Most antibiotics used on dairy herds are for treating and preventing bovine mastitis. In North America, antibiotic treatment at drying-off is universally recommended for all of a herd’s cows after the last milking. New non-antibiotic products are now available to combat mastitis, including internal sealant or selective bacterial culture media usable on a farm (Petrifilm®). Some dairy herds are able to maintain a somatic cell count under 250,000 cells/ml. These properly controlled herds could receive selective intramammary treatment during the dry period without a negative impact on their overall health or milk production. The benefits of selective treatment during the dry period include reduced costs, a lower amount of antibiotic used and, consequently, a lower risk that there will be a presence of antibiotic residues and that bacterial resistance will develop. A total of 720 cows from 16 herds met our inclusion criteria—358 in the culture group, and 362 in the control group. A total of 47% of culture group cows did not receive antibiotics during the dry period. The proportion of infected cows at calving, the incidence of clinical mastitis during early lactation and milk production were not significantly different between groups. A comparison of economic margins between the control group and the culture group concluded that the savings associated with the use of selective antibiotic treatment during the dry period was $8.70 per cow. The Petrifilm tests were adequately reliable. A questionnaire administered to participating dairy farmers showed that all farmers found interpreting the Petrifilm plates to be easy or very easy.
Several studies have demonstrated the economic benefits of having ideal fodder on dairy farms. However, the methods to efficiently produce and use fodder are slow at being implemented optimally within Quebec businesses. Several factors may be involved, including the dearth of tools available to adequately identify areas for improvement in fodder management and thus select the appropriate corrective action. An evaluation grid to diagnose the valuation of fodder in dairy farms was therefore developed.
The grid was designed by a group of six experts and validated with seven agricultural stakeholders. In 2010, 20 Quebec dairy farms put it to the test. Using four main indicators and nine secondary indicators, four aspects of fodder valuation were assessed: fodder production, fodder production cost, the efficiency of harvesting sites and the use of fodder by the herd. The grid proved functional under every fodder, stabling and feeding management modes encountered on the farms that participated in the test. It met the expectations of advisors and farmers. It identifies the strengths and weaknesses of businesses and allows a diagnosis. By contributing to the improvement of technical and economic performance in fodder management, the grid will be a valuable tool to increase the profitability of Quebec dairy farms.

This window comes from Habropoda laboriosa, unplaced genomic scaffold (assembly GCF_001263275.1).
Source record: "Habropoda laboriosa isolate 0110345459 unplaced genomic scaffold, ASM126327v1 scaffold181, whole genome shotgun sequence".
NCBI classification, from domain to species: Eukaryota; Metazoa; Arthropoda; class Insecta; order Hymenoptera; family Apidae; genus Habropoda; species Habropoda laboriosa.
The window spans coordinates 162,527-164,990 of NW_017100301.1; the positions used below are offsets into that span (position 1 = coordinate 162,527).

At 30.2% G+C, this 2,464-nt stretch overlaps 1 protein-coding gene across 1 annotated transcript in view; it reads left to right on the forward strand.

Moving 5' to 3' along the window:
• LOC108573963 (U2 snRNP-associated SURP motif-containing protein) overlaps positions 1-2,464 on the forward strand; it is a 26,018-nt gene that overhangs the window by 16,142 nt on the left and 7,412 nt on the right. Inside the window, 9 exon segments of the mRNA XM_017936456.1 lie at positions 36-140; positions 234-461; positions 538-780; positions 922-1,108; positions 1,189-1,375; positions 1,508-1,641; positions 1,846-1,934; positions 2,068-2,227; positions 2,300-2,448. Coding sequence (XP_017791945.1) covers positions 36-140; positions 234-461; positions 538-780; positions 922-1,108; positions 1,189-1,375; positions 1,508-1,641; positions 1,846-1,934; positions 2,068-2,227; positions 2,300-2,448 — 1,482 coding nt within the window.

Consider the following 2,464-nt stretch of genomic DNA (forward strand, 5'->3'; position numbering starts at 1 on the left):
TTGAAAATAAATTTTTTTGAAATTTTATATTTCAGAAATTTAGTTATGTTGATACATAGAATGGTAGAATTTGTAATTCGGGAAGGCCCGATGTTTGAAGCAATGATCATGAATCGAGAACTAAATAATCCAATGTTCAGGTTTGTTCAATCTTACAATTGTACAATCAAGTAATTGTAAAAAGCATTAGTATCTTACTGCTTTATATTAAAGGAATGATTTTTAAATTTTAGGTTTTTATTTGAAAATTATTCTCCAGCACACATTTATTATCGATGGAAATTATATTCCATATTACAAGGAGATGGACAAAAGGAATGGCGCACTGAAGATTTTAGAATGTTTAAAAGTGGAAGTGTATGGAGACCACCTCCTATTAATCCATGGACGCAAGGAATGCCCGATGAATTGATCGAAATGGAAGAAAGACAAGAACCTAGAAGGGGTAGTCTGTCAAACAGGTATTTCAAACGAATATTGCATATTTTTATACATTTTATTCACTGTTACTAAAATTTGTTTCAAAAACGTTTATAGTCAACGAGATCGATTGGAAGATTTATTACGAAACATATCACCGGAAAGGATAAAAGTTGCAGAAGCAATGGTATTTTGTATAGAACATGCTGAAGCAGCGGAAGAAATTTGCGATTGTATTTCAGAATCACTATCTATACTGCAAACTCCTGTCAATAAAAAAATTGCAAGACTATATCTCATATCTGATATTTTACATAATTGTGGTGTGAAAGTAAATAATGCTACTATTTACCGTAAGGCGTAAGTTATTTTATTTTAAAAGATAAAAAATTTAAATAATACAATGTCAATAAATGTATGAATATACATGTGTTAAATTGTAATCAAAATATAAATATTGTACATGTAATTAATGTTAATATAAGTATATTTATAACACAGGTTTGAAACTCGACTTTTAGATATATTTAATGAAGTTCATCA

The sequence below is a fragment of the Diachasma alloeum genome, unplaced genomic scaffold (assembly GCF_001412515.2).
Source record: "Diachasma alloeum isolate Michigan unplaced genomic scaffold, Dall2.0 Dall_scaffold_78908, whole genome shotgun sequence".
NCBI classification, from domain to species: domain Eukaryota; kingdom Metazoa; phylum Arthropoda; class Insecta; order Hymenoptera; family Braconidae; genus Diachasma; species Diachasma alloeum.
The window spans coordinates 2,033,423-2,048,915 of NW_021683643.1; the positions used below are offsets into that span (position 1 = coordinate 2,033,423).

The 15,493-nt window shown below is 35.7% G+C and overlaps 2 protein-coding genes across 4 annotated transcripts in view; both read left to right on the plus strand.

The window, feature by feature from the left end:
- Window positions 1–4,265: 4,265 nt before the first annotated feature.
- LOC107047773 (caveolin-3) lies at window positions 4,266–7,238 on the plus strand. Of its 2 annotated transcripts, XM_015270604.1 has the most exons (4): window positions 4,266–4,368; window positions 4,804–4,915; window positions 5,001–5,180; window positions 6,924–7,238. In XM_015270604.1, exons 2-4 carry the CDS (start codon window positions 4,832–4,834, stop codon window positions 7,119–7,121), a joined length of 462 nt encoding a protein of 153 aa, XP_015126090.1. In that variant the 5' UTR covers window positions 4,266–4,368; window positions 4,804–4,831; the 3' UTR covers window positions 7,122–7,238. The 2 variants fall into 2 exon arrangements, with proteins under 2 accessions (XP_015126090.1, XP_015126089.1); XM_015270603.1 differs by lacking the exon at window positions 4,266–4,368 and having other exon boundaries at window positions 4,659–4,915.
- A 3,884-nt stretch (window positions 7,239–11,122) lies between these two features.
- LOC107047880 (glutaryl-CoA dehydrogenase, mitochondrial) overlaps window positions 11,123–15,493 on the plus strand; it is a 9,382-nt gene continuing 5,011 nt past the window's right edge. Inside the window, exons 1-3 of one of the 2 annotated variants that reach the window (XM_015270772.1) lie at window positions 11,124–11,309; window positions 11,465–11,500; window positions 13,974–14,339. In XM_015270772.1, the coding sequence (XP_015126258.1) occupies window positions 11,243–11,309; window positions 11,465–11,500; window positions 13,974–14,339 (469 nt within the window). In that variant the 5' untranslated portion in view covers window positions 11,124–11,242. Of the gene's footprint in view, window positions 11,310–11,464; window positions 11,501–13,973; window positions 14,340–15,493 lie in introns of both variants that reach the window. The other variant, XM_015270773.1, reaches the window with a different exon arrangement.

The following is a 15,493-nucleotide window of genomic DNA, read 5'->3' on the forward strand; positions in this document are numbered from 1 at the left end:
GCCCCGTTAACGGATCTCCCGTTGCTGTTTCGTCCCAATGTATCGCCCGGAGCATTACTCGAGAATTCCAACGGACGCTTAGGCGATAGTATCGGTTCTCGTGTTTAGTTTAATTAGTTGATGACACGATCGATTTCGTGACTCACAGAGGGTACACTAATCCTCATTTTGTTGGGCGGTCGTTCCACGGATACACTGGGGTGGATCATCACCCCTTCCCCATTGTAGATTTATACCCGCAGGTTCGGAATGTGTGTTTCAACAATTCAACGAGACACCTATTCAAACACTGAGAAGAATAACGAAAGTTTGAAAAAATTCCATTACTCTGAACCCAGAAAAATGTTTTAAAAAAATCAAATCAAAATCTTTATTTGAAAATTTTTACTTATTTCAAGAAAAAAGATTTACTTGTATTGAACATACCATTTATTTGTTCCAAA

In this project, exploratory research on the motivations for and obstacles to the adoption of four fodder management practices also showed that the mere presence of the evaluation grid encouraged the use of the practices proposed to participants. The study also highlighted the role of advisors in the adoption of agricultural innovations.
Fodder that is rich in rapidly fermentable energy helps increase the efficiency of nitrogen utilization by ruminants and reduces the amount of nitrogen excreted into the atmosphere. This research project showed that it is possible to increase the rapidly fermentable energy content of fodder by increasing its nonstructural carbohydrate content, which improves the milk production of cows through increased food intake and more efficient use of nitrogen. This strategy can reduce nitrogen emissions by 10 to 15% and result in net gains of more than $15 million annually for Quebec milk farmers. The project demonstrated the economic and environmental benefits of using nonstructural carbohydrate-rich fodder on Quebec dairy farms. The results: 1) enabled the development of agronomic recommendations for producing nonstructural carbohydrate-rich fodder within Quebec dairy businesses; 2) showed an improvement in the nitrogen use efficiency in more carbohydrate-rich fodder, with a corresponding reduction of nitrogen losses in the environment; and 3) showed that near-infrared spectroscopy can be used to predict the various nonstructural carbohydrates of fodder produced in Quebec.
Impact of Process Dynamics and Composition of Fermented Dairy Products on their Stability and Rheological Properties